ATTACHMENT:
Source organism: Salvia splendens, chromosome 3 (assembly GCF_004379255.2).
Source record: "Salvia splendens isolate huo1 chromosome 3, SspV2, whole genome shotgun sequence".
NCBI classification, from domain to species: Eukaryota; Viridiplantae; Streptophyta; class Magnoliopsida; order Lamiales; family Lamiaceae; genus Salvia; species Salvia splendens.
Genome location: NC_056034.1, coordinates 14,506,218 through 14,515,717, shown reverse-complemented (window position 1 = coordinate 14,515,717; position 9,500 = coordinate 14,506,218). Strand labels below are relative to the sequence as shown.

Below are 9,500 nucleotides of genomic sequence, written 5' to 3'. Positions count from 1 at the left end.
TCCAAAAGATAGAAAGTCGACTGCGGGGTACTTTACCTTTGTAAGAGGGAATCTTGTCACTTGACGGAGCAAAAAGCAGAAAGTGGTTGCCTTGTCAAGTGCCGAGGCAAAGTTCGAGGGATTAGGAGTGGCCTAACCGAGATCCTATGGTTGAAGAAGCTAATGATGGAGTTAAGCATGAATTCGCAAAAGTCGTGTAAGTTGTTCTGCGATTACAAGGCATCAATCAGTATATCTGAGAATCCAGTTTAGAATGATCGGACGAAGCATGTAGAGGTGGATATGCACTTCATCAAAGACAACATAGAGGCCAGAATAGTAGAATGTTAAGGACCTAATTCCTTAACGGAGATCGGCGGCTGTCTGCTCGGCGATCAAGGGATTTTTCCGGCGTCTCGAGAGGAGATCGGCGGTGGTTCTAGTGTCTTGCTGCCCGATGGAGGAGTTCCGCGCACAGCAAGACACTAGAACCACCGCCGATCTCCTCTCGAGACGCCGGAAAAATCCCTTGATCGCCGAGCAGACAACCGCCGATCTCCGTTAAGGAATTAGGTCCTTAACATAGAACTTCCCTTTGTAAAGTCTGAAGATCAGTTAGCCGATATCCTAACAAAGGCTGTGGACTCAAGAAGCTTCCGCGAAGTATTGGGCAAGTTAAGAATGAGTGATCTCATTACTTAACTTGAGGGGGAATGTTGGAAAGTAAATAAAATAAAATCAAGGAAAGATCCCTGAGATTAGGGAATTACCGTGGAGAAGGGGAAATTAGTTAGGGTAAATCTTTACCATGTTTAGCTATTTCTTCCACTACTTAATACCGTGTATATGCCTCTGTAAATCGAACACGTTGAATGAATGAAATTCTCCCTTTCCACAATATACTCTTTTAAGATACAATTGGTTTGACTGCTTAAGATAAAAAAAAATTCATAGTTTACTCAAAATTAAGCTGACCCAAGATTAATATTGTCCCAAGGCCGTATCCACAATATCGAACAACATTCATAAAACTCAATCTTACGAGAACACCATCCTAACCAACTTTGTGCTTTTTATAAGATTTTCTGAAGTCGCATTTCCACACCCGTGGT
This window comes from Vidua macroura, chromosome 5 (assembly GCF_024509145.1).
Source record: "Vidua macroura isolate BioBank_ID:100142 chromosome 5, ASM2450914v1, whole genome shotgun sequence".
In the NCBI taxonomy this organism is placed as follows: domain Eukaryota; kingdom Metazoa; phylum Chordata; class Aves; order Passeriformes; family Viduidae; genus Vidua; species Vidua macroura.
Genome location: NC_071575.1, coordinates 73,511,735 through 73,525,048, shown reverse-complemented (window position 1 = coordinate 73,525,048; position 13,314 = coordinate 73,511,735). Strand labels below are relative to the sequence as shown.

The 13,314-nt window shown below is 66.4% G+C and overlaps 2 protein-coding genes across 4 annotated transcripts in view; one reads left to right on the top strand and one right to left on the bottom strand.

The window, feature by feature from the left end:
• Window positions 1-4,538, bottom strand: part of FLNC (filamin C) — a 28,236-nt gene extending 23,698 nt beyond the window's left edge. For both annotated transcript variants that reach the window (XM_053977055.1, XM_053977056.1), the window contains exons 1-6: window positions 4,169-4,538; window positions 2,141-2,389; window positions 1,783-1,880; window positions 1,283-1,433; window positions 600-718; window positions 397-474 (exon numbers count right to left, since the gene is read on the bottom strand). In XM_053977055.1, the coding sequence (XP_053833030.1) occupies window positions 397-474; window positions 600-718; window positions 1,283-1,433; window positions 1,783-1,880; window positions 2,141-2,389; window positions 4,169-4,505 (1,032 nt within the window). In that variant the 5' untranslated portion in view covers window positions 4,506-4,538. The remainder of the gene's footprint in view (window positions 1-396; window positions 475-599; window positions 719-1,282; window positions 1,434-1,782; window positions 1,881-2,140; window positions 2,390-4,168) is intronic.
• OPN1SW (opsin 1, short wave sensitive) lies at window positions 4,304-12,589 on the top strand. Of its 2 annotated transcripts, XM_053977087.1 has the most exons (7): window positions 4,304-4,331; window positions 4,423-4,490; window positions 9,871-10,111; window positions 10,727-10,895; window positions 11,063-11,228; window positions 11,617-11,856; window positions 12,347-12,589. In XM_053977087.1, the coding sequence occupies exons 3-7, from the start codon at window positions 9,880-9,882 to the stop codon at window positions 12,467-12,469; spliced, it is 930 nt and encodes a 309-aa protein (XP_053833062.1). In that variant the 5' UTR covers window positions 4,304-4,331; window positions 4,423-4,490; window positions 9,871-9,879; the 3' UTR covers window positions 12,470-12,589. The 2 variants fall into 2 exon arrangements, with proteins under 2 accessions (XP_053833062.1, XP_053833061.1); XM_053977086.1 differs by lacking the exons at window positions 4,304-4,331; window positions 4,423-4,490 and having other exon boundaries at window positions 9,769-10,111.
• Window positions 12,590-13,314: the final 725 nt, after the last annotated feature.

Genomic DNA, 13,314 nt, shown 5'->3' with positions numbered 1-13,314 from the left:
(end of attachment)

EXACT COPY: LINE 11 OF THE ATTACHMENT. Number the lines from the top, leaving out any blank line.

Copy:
The 13,314-nt window shown below is 66.4% G+C and overlaps 2 protein-coding genes across 4 annotated transcripts in view; one reads left to right on the top strand and one right to left on the bottom strand.